According to John Paul Morosi of Fox Sports, the San Francisco Giants recently expressed interest in Kansas City Royals outfielder David DeJesus. While CSNBayArea.com’s Mychael Urban later reported that trade talks aren’t exactly hot and heavy between the two clubs, DeJesus’ name is often surfacing as July 31st approaches. MLBTradeRumors lists Boston, Atlanta and San Diego as other possible landing spots for K.C.’s fourth-round pick in the 2000 draft. “The Royals appear to be asking a lot for DeJesus,” MLBTR’s Ben Nicholson-Smith notes, “and why not?”
Why not, indeed. DeJesus has the sort of skill set that often receives lazy “fourth outfielder” or “tweener” designations. But those stereotypes aren’t at all fair — he’s a quality starter, even if he doesn’t fit the sluggardly corner outfield archetype.
While he doesn’t cause opposing pitchers to tremble when he steps up to the plate, DeJesus, 30, holds a career .289/.361/.429 line and a .344 wOBA. His park-and-league-adjusted wOBA is eight percent above the major league average (108 wRC+). From 2007-2009, he posted a .337 wOBA and a 104 wRC+. In 2010, he’s batting a robust .323/.395/.485, with a .384 wOBA and a 138 wRC+. It’s unlikely that he keeps this pace up — his batting average on balls in play is .360 this season, while his expected BABIP is .319 and his career BABIP is .321 — but he’s an above-average MLB hitter. Oliver projects DeJesus to post a .342 wOBA for the rest of 2010, while ZiPS forecasts a .358 wOBA.
If DeJesus were an average or worse corner outfielder, then the “tweener” label would be appropriate. But he’s a standout defender — during his career, DeJesus has a +15.2 UZR/150 in the corners, while playing an average center field (-1.2 UZR/150). Sean Smith‘s Total Zone is also a fan — pro-rated to 150 defensive games, DeJesus’ TZ numbers have him being about +17 in the corners and +7.4 in center. Oliver had DeJesus adding well over a win with his glove each season from 2007-2009, and has him at +9.1 runs saved already this season.
That combination of decent bat and rangy defense allowed DeJesus to average about three Wins Above Replacement from 2005-2009. He’ll almost assuredly surpass that number this season, as he’s already at 2.2 WAR.
So, what would a team pulling the trigger on a DeJesus deal get? Oliver has him compiling another 1.6 WAR in 2010. Let’s say that when a team puts together an acceptable offer, a little time has passed and DeJesus has a 1.2 WAR projection. On the free agent market, that sort of production would be worth something in the range of $5 to $6 million (assuming a $/WAR figure between four and five). Of course, that total could be higher for a team squarely in playoff contention. DeJesus is being paid $4.7 million this season. If he’s acquired around the half-way mark in terms of games played, he’d be owed $2.3-$2.4 million. Even if you give no additional boost in value for DeJesus aiding a club with credible playoff prospects, looking at a financial gain for playing well into October, DeJesus has several million dollars worth of surplus value this season.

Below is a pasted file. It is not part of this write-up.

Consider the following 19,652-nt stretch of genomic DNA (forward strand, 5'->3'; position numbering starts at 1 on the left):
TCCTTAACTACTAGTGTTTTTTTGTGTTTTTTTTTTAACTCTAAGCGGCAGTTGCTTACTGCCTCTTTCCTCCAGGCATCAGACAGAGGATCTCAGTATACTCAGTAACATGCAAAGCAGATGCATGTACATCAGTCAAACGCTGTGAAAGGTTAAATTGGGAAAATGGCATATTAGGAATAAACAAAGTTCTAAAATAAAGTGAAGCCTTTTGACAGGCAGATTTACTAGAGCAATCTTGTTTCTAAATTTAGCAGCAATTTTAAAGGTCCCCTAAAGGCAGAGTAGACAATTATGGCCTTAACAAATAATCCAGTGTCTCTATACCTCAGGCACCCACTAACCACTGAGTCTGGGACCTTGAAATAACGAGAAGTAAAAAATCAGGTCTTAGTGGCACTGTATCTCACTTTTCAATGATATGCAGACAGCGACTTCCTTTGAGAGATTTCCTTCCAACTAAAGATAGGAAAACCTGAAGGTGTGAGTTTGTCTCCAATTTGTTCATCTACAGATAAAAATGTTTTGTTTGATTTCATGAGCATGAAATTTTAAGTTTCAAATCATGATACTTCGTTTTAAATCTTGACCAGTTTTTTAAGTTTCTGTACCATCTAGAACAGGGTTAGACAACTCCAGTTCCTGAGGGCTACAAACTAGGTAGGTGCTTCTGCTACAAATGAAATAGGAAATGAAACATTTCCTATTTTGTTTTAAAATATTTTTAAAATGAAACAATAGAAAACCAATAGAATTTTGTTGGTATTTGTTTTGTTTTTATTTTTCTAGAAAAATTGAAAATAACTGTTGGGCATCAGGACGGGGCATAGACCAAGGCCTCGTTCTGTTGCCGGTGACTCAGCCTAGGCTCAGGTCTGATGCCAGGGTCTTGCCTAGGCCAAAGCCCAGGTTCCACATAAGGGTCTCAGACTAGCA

But a team acquiring DeJesus isn’t getting a rent-a-player. He has a reasonable $6 million club option for the 2011 season. Oliver has DeJesus putting up a 2.5 WAR season next year, a performance that could cost $10 to $12 million in free agency. I’m not going to venture a guess in terms of potential draft pick compensation after 2011 — Elias’ system is inscrutable, and the current CBA expires in December of ’11.
Bare minimum, a team picking up DeJesus figures to get somewhere in the range of 3.5 to four wins between now and the end of 2011, at a cost of roughly $8.4 million. If DeJesus matches his Oliver projection (a combined 3.7 WAR during the rest of 2010 and the 2011 season), his performance would be worth $14.8 million in free agency at a $4 million/WAR figure and $16.7 million at $4.5M/WAR.
Looking at Victor Wang’s prospect values, K.C. could reasonably aim for a pitching prospect ranked in the 76-100 range (by Baseball America) in return. Prospect rankings are fluid. But just to give a very rough idea of what sort of farm talent that is, Chad James, Jordan Lyles, Drew Storen, Phillippe Aumont (though he wouldn’t come close to this range now), Andrew Cashner, Jay Jackson, Jake Arrieta and the Royals’ own Noel Arguelles ranked in that range prior to 2010. Perhaps you feel that wins are more valuable to a playoff contending team, or that DeJesus’ 2011 projection is too modest. If that’s the case, Kansas City could snag a top 76-100 hitter. Austin Jackson, Fernando Martinez, Tony Sanchez, K.C.’s Mike Moustakas (he’d rank higher now), Travis d’Arnaud, Jaff Decker, Adam Moore, Hank Conger, Mike Trout (ditto), Austin Romine, Lars Anderson, Wilmer Flores (he’d be higher too), Mat Gamel, James Darnell, Miguel Sano, Thomas Neal and Peter Bourjos placed there during the spring.
The Royals aren’t just going to surrender David DeJesus — he’s an above-average starter signed through 2011 at a reasonable rate. If he switches unis, expect Kansas City to add another well-regarded prospect to the system.